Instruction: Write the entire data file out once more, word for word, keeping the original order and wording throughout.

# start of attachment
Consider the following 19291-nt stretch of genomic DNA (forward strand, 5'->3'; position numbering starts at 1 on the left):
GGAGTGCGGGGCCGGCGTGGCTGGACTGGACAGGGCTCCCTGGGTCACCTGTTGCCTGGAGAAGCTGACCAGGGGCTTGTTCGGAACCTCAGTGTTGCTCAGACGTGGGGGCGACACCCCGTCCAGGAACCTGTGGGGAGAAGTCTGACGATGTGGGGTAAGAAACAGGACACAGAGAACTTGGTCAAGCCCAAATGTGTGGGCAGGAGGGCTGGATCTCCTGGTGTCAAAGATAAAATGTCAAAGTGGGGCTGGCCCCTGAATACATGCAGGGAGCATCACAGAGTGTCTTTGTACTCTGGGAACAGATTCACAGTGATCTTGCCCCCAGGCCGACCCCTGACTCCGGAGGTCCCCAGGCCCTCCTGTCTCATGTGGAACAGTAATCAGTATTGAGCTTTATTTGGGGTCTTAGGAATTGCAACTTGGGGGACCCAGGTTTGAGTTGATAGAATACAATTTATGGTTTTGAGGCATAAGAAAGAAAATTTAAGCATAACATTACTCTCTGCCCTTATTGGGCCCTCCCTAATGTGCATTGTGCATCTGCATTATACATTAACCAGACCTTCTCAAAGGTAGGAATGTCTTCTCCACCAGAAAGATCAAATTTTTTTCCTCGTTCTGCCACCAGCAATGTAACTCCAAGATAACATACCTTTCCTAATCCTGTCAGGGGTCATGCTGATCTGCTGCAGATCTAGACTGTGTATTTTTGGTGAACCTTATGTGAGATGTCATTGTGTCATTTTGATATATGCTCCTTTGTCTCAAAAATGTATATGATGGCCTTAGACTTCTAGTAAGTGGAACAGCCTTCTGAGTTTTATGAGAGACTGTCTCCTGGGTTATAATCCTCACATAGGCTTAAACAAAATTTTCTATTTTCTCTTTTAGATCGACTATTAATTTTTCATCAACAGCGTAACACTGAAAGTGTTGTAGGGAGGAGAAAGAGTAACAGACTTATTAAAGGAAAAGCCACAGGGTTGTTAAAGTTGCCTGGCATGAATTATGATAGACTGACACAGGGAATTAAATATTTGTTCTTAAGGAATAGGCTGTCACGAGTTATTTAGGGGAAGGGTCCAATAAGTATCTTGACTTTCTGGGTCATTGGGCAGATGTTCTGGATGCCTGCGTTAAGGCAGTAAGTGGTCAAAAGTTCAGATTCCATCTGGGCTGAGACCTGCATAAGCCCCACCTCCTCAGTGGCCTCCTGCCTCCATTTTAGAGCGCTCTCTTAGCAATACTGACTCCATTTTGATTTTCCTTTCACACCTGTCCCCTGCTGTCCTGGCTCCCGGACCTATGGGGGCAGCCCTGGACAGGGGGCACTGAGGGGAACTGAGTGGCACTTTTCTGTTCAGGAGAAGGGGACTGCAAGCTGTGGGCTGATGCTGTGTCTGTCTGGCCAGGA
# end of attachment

Consider the following 19291-nt stretch of genomic DNA (forward strand, 5'->3'; position numbering starts at 1 on the left):
GGAGTGCGGGGCCGGCGTGGCTGGACTGGACAGGGCTCCCTGGGTCACCTGTTGCCTGGAGAAGCTGACCAGGGGCTTGTTCGGAACCTCAGTGTTGCTCAGACGTGGGGGCGACACCCCGTCCAGGAACCTGTGGGGAGAAGTCTGACGATGTGGGGTAAGAAACAGGACACAGAGAACTTGGTCAAGCCCAAATGTGTGGGCAGGAGGGCTGGATCTCCTGGTGTCAAAGATAAAATGTCAAAGTGGGGCTGGCCCCTGAATACATGCAGGGAGCATCACAGAGTGTCTTTGTACTCTGGGAACAGATTCACAGTGATCTTGCCCCCAGGCCGACCCCTGACTCCGGAGGTCCCCAGGCCCTCCTGTCTCATGTGGAACAGTAATCAGTATTGAGCTTTATTTGGGGTCTTAGGAATTGCAACTTGGGGGACCCAGGTTTGAGTTGATAGAATACAATTTATGGTTTTGAGGCATAAGAAAGAAAATTTAAGCATAACATTACTCTCTGCCCTTATTGGGCCCTCCCTAATGTGCATTGTGCATCTGCATTATACATTAACCAGACCTTCTCAAAGGTAGGAATGTCTTCTCCACCAGAAAGATCAAATTTTTTTCCTCGTTCTGCCACCAGCAATGTAACTCCAAGATAACATACCTTTCCTAATCCTGTCAGGGGTCATGCTGATCTGCTGCAGATCTAGACTGTGTATTTTTGGTGAACCTTATGTGAGATGTCATTGTGTCATTTTGATATATGCTCCTTTGTCTCAAAAATGTATATGATGGCCTTAGACTTCTAGTAAGTGGAACAGCCTTCTGAGTTTTATGAGAGACTGTCTCCTGGGTTATAATCCTCACATAGGCTTAAACAAAATTTTCTATTTTCTCTTTTAGATCGACTATTAATTTTTCATCAACAGCGTAACACTGAAAGTGTTGTAGGGAGGAGAAAGAGTAACAGACTTATTAAAGGAAAAGCCACAGGGTTGTTAAAGTTGCCTGGCATGAATTATGATAGACTGACACAGGGAATTAAATATTTGTTCTTAAGGAATAGGCTGTCACGAGTTATTTAGGGGAAGGGTCCAATAAGTATCTTGACTTTCTGGGTCATTGGGCAGATGTTCTGGATGCCTGCGTTAAGGCAGTAAGTGGTCAAAAGTTCAGATTCCATCTGGGCTGAGACCTGCATAAGCCCCACCTCCTCAGTGGCCTCCTGCCTCCATTTTAGAGCGCTCTCTTAGCAATACTGACTCCATTTTGATTTTCCTTTCACACCTGTCCCCTGCTGTCCTGGCTCCCGGACCTATGGGGGCAGCCCTGGACAGGGGGCACTGAGGGGAACTGAGTGGCACTTTTCTGTTCAGGAGAAGGGGACTGCAAGCTGTGGGCTGATGCTGTGTCTGTCTGGCCAGGA